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Default Re: Clutch usage in Manual transmission - Exercise to leg or wear and tear?

@ghodlur, kindly specify exactly which one of the ankle supports seen in the link you have sent should be used. thank you
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Old 25th December 2010, 21:58   #25
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Default Re: Clutch usage in Manual transmission - Exercise to leg or wear and tear?

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Originally Posted by JustCause View Post
I was just thinking of a new post on left knee pain. Excessive clutch usage caused the arch to fall in my left foot(a condition called flat foot) & I have been in unbearable knee pain since the past two days.

I have observed that tall drivers(am 6'1) get very less thigh support in low slung hatchbacks, and our long body makes us push the seat back farther and farther, making the leg almost straight when we depress the clutch. It is useful to note that the knee should go down, and the clutch should be pressed in going down motion, not like straightening knee motion.

The repeated straightening and bending of legs is similar to doing squats. But as the force and the angle is awkward, it leads to pain in ankle->knee->hip etc.


@ ghodlur,

do you use pads on both feet?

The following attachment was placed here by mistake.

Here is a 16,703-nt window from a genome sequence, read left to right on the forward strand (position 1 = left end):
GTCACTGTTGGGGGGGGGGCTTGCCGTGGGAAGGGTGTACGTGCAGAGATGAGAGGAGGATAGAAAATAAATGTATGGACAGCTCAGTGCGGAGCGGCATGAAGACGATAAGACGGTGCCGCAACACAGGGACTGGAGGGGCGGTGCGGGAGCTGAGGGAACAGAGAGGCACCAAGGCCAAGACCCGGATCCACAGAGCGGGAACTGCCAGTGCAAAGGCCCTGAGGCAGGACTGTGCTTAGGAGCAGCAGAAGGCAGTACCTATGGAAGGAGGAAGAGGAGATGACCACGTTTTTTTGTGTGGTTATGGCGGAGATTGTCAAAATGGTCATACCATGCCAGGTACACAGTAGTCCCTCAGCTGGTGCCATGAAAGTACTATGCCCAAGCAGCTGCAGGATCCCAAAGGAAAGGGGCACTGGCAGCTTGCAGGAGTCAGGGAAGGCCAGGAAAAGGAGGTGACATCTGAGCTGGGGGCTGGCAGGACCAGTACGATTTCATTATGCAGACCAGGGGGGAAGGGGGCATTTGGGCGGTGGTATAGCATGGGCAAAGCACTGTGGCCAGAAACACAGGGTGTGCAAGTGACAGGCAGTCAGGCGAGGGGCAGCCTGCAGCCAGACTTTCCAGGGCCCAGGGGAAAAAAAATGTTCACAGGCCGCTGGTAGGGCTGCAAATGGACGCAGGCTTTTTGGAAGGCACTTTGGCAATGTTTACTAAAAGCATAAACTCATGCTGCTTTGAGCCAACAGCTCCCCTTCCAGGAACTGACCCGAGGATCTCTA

Were the pads custom made or were of silicone?
Auto manufactureres pay a lot attention on the driving position. You should put your seat in a position where your knee stays slightly bent when the the clutch is pressed. When you move your left leg to press the clutch it should move from the hip as well and not only from the ankle or the knee. When they teach driving in the west (e.g. England) they tell you not to hinge your foot movement from the ankle to prevent this kind of predicament later. In most cars the biting pint on the clutch is about halfway, you do not have to floor the clutch to change gear. So press the clutch to the point necessary. If the biting point is near the floor, ask your mechanic to adjust it so that it is about midway. Use your ankle to rest your foot on the floor and not to flip the foot to press the paddles.

BTW, as you rightly say, driving in India increasingly needs you to be fit.

Rgds
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Old 2nd January 2011, 06:40   #26
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Default Re: Clutch usage in Manual transmission - Exercise to leg or wear and tear?

A friend says that his wife's long term both knees pain has changed dramatically since she started driving. Apparently her left knee does not hurt anymore - and they attribute it to, hold your breath, usage of the clutch. Any thoughts on this one?
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Old 13th December 2011, 11:25   #27
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Default Re: Clutch usage in Manual transmission - Exercise to leg or wear and tear?

I don't know about you guys, there's no exercise in this. There is only pain. And a city of it. I am currently nursing a very very sore left foot because of the clutch movements. I'm heading to the dealer to either get the clutch disc repaired or replaced. Something's wrong.


I found these tips for those wanting to learn to drive better: 25 Tips for Pain Free YogaBack Driving